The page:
During the Mexican War he was a scout of Stephen W. Kearny.
In 1853 he became Indian agent for Taos, New Mexico .
During the Civil War he joined the 1st New Mexican Volunteers of the Union Army.
After the war he became comander of the Fort Garland garrison in Colorado.
John Colter Born 1775 near Stounton, Virginia, died 1813 on a farm near New Haven, Missouri.
He was a farmer, explorer, trapper, mountain man, scout. Member of the Lewis and Clark expedition. In 1808 he was captured by Indians and escaped in the famous run for his life from Blackfeet wariors. In 1809 John left the mountains and went to Missouri.
George Drouillard Born 1775, died May 1810 killed by Blackfeets. His body was decapitated and disemboweled and hacked apart
Member of the Lewis and Clark Expedition at 25$ per month. In 1807 he joined the Missouri Fur Company. He made trips south on the Bighorn River to Wyoming. Coming back to St. Louis in 1808 he was indicted for the murder of Antoine Bissonnette but acquitted. From 1809 to 1810 he worked for the St Louis Missouri Fur Company and trapped beavers at the Free Forks on the Missoury where they were attacked by Blackfeets.
Thomas Fitzpatrick
nickname :
Broken Hand
Born February 7, 1799 in County Caven, Ireland, died in 1854 of pneumonia and buried int the Congressional Cemetery.
With age of 17 he arrived 1816 in America.
He was a Mountain man, fur trader, Indian trader, Indian agent. In 1823 he went up the Missouri. Leading an overland party to the Wind River valley. In 1830 he purchased the Rocky Mountain Fur Company from J. Smith, W. Sublette and D. Jackson. In 1841 he guided a wagon train of emigrants from Missouri to Oregon. In 1843 he became a guide for Fremont's second expedition. Oganization of the 1851 Fort Laramie Treaty conference, necotiations with Arapahoes, Cheyennes, Shoshones and Sioux, leadea an Idian delegation to Washington.
David Edward Jackson Born 1788 and died 1837.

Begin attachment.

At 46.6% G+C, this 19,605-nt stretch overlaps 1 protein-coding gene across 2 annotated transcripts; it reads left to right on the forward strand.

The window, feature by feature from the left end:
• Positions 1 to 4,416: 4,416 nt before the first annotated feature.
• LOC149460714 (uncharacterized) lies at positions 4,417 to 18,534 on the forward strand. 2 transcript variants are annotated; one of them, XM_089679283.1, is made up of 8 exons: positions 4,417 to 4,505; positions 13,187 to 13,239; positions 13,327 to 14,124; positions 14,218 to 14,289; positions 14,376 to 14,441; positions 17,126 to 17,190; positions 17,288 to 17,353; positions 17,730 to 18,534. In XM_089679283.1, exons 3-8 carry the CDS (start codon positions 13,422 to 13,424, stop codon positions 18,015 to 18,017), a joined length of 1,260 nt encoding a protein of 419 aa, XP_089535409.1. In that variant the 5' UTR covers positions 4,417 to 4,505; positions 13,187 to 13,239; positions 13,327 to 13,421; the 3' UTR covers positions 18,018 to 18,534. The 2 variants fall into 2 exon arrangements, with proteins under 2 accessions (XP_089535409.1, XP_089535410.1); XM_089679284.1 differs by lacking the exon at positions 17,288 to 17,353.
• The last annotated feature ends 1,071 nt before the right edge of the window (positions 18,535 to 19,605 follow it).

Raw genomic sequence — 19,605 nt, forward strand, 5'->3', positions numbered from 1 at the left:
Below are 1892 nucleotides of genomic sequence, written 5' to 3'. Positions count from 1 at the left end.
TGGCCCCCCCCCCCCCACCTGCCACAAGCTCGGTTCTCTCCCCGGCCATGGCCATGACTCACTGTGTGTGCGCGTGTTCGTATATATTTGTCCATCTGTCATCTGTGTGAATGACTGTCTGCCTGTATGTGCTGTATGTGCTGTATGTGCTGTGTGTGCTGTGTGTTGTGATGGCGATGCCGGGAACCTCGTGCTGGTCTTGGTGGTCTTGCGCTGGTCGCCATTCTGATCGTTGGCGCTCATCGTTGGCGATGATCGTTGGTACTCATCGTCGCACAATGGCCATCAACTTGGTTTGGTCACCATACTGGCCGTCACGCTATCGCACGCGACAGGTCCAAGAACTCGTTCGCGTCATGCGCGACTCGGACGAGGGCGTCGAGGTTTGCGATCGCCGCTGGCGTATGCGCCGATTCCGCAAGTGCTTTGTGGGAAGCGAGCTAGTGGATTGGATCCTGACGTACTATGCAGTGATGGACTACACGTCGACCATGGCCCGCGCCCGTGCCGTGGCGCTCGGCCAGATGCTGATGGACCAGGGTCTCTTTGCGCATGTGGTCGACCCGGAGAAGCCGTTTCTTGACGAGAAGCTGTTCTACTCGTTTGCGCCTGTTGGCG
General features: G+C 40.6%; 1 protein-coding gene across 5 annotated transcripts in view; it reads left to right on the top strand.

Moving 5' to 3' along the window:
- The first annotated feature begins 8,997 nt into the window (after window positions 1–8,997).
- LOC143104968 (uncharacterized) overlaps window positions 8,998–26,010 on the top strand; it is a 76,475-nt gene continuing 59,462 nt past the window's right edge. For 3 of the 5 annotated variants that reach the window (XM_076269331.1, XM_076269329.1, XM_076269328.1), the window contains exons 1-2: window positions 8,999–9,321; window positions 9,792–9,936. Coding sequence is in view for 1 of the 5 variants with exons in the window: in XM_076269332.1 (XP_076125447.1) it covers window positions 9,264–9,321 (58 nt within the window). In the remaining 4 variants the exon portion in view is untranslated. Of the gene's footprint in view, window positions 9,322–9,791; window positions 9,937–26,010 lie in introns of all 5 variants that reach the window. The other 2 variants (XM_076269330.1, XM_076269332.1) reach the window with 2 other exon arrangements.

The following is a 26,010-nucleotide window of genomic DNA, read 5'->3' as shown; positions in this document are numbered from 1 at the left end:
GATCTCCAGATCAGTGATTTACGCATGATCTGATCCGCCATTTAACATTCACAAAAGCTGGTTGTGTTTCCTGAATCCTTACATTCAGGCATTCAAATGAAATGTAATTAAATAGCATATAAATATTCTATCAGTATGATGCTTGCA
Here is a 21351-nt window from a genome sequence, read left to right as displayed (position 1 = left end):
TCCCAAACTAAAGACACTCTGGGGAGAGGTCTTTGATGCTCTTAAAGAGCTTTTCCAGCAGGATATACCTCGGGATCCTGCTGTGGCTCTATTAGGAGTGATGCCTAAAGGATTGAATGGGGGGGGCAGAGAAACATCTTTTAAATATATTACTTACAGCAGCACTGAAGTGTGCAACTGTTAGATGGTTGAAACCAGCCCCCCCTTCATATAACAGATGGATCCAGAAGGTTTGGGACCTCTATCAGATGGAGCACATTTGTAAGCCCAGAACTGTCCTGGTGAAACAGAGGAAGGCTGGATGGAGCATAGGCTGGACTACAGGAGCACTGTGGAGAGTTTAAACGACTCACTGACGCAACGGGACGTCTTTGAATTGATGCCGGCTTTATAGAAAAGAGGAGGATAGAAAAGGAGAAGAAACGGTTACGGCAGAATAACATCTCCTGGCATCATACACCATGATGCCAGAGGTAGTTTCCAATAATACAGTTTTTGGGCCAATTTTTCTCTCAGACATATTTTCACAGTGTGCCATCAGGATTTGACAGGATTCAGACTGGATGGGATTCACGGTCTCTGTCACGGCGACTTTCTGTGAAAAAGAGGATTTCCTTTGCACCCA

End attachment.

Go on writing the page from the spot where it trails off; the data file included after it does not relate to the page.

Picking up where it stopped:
Fur trader, mountain man, explorer, became a partner of the Rocky Mountain Fur company in 1826, explored the Yellowstone in 1826 together with Sublette. He was one of those who discovered the Oregon Trail. In 1822 he advertised in the St. Louis Enquirer for 100 young man for hunting in the Rocky Mountains and proposed a per annum compensation of $200. In 1830 he sold his rights on the Rocky Mountain Fur Company to T. Fithpatrick.
Lewis and Clark Expedition in 1804 - 1805. Their reports on fur animals in the Rocky Mountains interested many fur companies
Manuel Lisa Born September 8, 1772 in New Orleans, Louisiana, died August 12, 1820 in St. Louis, Missouri, buried in Bellefontaine Cemetery
Fur trader and explorer, indian trader. One of the most famous fur traders. He was one of those who foundet the Missouri Fur Company. As of 1807 he orgainzed annual fur gathering expeditions. In 1809 he was co-founder of the St. Louis Missouri Fur Company. Manuel sellted in Nebraska building Fort Lisa in 1812.
Jedediah Smith Born January 6, 1799 in Bainbridge or Jericho, New York, killed May 1831 by Comanches along the Cimarron River when searching for wather for his huntign party. His body was never found.
He was a mountain man, fur trader and explorer. In 1822 he joined the William Ashley's Rocky Mountain Fur Company.
When traveling from the Great Salt Lake to California he discovered the South Pass.
William Sublette Born September 21, 1799 in Lincoln county, Kentucky, died July 23, 1845 in Pittsburgh, Pennsylvania.
He was a fur trader, Mountain man, explorer. In 1826 he entered the Rocky Mountain Fur Company as a partner. In the same year he explored with David Jackson the Yellowstone (park). He developed the rendezvous (annual event for mountain men). In 1830 he purchased his Sulfur Sping farm on the River Des Peres nearby St. Louis, Missouri.